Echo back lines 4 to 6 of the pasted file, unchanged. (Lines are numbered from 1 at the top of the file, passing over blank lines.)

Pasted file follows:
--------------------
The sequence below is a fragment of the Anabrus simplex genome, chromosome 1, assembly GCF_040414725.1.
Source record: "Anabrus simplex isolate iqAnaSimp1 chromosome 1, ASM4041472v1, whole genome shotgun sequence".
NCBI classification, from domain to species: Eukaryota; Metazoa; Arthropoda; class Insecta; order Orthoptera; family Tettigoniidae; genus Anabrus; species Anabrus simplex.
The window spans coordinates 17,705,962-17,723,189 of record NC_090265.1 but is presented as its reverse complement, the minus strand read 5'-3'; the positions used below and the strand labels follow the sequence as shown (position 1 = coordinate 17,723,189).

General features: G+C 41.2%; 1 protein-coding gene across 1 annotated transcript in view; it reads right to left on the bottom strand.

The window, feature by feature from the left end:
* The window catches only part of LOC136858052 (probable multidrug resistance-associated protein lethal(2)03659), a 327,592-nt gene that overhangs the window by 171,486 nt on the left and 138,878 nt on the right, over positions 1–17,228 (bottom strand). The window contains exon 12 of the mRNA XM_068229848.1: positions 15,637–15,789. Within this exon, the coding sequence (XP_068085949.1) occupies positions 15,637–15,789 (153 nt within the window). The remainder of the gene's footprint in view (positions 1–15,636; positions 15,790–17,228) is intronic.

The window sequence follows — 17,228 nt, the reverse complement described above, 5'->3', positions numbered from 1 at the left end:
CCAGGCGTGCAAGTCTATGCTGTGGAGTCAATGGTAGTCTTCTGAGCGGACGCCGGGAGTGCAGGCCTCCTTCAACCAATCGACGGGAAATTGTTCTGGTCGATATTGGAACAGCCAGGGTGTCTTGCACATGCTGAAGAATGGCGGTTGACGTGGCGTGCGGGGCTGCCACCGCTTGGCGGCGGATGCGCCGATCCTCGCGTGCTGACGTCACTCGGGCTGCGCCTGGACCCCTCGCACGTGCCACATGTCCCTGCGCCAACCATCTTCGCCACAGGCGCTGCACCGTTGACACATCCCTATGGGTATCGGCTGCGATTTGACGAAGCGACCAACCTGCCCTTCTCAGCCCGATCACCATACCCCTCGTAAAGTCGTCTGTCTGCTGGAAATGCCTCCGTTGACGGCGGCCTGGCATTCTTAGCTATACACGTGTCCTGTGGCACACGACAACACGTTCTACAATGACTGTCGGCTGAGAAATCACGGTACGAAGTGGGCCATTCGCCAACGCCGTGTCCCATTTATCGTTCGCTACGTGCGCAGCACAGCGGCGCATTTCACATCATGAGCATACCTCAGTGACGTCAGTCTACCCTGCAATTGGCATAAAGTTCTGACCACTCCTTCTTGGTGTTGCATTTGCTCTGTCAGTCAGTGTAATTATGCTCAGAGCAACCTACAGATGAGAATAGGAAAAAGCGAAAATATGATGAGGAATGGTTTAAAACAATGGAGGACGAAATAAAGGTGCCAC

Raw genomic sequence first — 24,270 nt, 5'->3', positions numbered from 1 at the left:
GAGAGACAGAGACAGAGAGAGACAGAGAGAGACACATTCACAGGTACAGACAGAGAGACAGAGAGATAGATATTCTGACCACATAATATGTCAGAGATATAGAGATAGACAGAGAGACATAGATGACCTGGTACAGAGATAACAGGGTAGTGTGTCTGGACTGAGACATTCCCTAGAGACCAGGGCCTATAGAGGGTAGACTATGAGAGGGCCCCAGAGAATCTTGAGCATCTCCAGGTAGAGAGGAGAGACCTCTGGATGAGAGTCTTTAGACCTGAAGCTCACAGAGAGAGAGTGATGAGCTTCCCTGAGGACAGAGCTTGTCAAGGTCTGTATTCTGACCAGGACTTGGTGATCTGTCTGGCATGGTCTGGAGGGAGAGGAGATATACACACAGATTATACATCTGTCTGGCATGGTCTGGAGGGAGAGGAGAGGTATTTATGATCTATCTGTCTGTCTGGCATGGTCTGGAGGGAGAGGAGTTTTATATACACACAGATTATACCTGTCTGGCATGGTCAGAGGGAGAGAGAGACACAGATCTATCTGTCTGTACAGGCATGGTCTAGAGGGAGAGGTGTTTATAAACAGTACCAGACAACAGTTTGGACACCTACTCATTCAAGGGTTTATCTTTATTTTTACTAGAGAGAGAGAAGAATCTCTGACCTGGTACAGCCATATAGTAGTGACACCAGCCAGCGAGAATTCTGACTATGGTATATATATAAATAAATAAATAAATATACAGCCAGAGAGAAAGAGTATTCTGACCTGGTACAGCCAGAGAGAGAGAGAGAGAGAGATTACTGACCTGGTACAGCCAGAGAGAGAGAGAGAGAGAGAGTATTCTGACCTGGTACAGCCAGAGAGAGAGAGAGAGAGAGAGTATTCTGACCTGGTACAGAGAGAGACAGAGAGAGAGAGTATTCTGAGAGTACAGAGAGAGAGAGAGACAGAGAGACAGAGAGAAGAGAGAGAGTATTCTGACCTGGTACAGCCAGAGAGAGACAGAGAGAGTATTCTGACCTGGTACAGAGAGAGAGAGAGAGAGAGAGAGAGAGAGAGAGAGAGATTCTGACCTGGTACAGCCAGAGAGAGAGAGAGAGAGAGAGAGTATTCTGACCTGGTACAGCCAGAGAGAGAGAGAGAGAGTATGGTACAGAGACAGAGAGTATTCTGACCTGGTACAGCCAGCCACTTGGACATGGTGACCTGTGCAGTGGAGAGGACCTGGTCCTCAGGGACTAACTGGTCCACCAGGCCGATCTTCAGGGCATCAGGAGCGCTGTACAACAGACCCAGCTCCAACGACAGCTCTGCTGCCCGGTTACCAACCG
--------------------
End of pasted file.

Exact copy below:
The window spans coordinates 17,705,962-17,723,189 of record NC_090265.1 but is presented as its reverse complement, the minus strand read 5'-3'; the positions used below and the strand labels follow the sequence as shown (position 1 = coordinate 17,723,189).

General features: G+C 41.2%; 1 protein-coding gene across 1 annotated transcript in view; it reads right to left on the bottom strand.

The window, feature by feature from the left end: